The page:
Return To Forever
by Chick Corea
A little about the artist:<
Chick Corea has been, since his earliest recordings in the late 60s, one of the frontrunners in modern jazz. While this piano (and other keyboard) player finds himslef most comfortable in the jazz-rock fusion setting, Corea has also been known to play standards with his acoustic band and post-bop piano trio music as well. Probably the most significant boost to Corea�s career (say THAT 5 times fast) was his stint with Miles Davis. Playing in Miles� third quintet, and then being included in the much larger group that followed it, he appeared on the seminal fusion albums �Filles de Kilimanjaro,� �In A Silent Way� and �Bitches Brew.� We all know what happened after �Bitches Brew.� The members of that band basically became the who�s who of 70s fusion. McLaughlin went on to form Mahavishnu Orchestra, Zawinul and Shorter started Weather Report, Herbie Hancock and Bennie Maupin were in Headhunters, and of course, Chick Corea would form Return to Forever (later to include �Bitches Brew� drummer Lenny White). The first recording (second to be released) from the first Return to Forever lineup is �Return To Forever� (credited to Corea, although it is accepted as the work Return to Forever the band).
About this Album:
Recorded February, 1972 and released on ECM Records
Chick Corea � electric piano
Joe Farrell � tenor saxophone, flute, soprano saxophone
Airto Moreira � drums, percussion
Stanley Clarke � bass, bass guitar
Flora Purim � percussion, vocals
This is my personal favorite album by Corea�s 70s bands. This is the original lineup of Return to Forever, and in my opinion the best. The group looks great on paper, but the mixture of these talents far outshines the sum of their greatness. This album mixes jazz, Latin and Brazilian music, and pop/rock for a unique, engaging, and accessible sound.
Let�s break it down track by track:
1. Return to Forever � (12:06)
The song named for the album that would eventually be the band�s name is also the opener here. Things start out sort of spooky, with a little vamp on Chick�s fender rhodes. The melody he plays is haunting, and this element gets further accentuated by the vocals that slip in to follow that same melody. These wordless vocals sound far-off and melancholy. There�s some jangling percussion, and Joe�s flute is heard briefly. Then the song switches gears. It becomes a more upbeat, but still sort of creepy tune, driven by Brazilian and Latin flavor. Joe Farrell takes the first solo on flute, commit some great work to tape. Chick�s chords behind him seem to drive the solo along, and the expressive drumming of Airto is right in the pocket. Stanley Clarke�s bass playing is low in the mix, but becomes more audible when Chick starts to solo for a bit. Chick returns to the original melody from the second section, and the vocals come in with him. Airto�s drumming becomes louder, and then the whole thing sort of falls apart, and it sounds once again like the haunted cries heard at the beginning of the song. A third melody comes next, with Stanley Clarke�s bass right in the forefront along with Chick�s vamp. If you didn�t know, Stanley Clarke is an amazing upright bass player, and his work here shows that. It takes a little while for Chick�s melody to kick in, but when it does Flora Purim follows with her very pretty voice, and the drums start to really stretch out. Chick then takes a much longer solo than he did earlier in the tune, and it�s great. This is absolutely breathtaking playing from Chick and the rhythm section here. Behind his solo, Flora starts to whisper and moan. Then she sings a lead part, and Joe�s flute returns to close out the solo section. It�s back to that very first part of the tune, and things sort of fade away. A marvelous song with three distinct parts that only hints at the ambition of the final side-long suite. 5/5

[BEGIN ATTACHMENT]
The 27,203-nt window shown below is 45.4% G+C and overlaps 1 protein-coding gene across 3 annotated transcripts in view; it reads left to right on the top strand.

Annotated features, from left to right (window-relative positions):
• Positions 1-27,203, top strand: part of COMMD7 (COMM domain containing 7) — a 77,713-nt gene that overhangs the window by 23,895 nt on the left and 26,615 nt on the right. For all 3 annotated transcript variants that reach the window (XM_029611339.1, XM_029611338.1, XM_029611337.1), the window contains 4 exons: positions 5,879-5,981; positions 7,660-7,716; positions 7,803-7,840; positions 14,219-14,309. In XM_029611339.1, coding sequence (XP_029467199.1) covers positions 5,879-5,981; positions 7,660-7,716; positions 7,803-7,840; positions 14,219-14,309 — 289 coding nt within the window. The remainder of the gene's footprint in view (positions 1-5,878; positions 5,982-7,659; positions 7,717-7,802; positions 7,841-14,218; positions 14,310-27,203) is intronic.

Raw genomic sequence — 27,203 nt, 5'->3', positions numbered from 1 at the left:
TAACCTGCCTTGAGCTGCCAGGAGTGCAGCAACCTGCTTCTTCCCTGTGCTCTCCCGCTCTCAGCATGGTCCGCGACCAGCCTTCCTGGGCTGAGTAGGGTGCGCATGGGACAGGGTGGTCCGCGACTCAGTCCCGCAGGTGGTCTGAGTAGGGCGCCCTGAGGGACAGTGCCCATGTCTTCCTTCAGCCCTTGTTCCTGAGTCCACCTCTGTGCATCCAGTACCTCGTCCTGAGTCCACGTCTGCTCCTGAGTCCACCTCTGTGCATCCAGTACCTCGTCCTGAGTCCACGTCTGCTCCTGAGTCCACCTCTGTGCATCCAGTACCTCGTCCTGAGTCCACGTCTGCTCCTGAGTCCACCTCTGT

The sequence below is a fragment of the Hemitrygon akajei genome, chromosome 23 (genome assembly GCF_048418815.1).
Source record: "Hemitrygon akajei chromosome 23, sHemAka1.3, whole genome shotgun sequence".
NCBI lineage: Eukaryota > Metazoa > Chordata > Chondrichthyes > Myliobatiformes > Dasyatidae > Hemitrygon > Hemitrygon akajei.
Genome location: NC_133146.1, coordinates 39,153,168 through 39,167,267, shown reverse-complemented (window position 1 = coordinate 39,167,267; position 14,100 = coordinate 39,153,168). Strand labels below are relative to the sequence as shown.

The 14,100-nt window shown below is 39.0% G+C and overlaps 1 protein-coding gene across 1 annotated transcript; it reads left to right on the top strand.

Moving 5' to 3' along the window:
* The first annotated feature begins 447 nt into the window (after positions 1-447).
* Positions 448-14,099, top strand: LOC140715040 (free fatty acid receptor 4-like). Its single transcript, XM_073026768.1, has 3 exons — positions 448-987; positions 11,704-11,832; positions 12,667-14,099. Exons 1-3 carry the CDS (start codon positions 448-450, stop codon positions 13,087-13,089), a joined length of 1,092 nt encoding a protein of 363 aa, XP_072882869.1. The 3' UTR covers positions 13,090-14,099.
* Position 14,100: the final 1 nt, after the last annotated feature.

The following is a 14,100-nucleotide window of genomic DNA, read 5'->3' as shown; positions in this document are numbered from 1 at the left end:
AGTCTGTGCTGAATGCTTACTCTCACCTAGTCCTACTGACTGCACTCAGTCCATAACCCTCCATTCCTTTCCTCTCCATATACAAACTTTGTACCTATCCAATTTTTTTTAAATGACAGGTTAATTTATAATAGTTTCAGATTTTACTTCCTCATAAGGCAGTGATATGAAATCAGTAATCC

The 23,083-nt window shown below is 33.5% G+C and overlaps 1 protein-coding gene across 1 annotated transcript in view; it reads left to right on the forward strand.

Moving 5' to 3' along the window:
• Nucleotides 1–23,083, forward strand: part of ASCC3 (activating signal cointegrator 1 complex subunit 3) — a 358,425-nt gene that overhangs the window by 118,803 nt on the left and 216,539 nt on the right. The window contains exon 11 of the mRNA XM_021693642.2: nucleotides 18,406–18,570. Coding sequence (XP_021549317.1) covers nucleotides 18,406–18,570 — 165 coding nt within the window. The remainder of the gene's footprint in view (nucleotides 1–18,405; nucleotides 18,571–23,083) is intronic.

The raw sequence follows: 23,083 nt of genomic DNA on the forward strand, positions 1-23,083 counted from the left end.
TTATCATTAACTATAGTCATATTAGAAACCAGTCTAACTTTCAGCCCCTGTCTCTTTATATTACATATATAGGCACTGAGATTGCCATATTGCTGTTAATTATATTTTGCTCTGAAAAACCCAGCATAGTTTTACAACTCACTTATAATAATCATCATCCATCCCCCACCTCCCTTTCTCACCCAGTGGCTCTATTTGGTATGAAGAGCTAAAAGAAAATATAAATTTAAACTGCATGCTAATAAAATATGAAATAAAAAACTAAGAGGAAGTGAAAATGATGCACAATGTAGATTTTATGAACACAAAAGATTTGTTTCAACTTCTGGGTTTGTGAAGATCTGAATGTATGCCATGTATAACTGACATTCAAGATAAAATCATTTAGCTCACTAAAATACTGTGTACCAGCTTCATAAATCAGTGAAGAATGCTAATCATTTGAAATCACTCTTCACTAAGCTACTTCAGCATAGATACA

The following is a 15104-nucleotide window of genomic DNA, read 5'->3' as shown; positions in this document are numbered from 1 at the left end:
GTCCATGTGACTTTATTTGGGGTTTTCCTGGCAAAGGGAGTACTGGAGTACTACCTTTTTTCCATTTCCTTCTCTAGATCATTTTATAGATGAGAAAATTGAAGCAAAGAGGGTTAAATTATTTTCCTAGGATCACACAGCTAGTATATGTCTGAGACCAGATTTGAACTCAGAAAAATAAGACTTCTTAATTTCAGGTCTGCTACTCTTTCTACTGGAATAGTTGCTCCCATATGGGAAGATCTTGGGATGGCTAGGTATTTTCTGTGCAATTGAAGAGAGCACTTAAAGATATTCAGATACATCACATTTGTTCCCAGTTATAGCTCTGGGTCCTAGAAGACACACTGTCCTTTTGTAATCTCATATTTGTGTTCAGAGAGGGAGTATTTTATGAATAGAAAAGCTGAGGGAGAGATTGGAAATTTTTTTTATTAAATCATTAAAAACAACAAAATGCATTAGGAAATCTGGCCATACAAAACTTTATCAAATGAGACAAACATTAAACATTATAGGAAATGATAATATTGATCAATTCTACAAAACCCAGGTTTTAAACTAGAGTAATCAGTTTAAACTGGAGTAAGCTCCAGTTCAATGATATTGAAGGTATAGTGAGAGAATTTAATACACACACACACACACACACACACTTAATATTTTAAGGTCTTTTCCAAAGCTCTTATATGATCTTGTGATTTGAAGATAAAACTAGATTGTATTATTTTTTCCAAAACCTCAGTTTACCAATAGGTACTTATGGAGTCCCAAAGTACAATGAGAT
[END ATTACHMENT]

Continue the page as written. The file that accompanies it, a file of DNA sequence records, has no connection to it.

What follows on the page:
2. Crystal Silence � (6:59)
This one starts out with solo electric piano. It�s a very gentle, pretty melody with lots of vibrato. Then Joe Farrell�s tenor saxophone comes in, and things keep the same basic feel. It�s a gorgeous, slow ballad or lullaby. Some nice windchime percussion jingles in the background, adding to the sort of spacey feel of this tune. The improvisation here sticks very closely to the main melody, returning to it often. This tune has such a well-written melody, I can see why it doesn�t stray far from it at any point. I like the way Joe and Chick sort of pass lead and support roles around, and I also like the way the percussion finds all the right little spots to fill in. It�ll make you cry. 5/5
3. What Game Shall We Play Today � (4:30)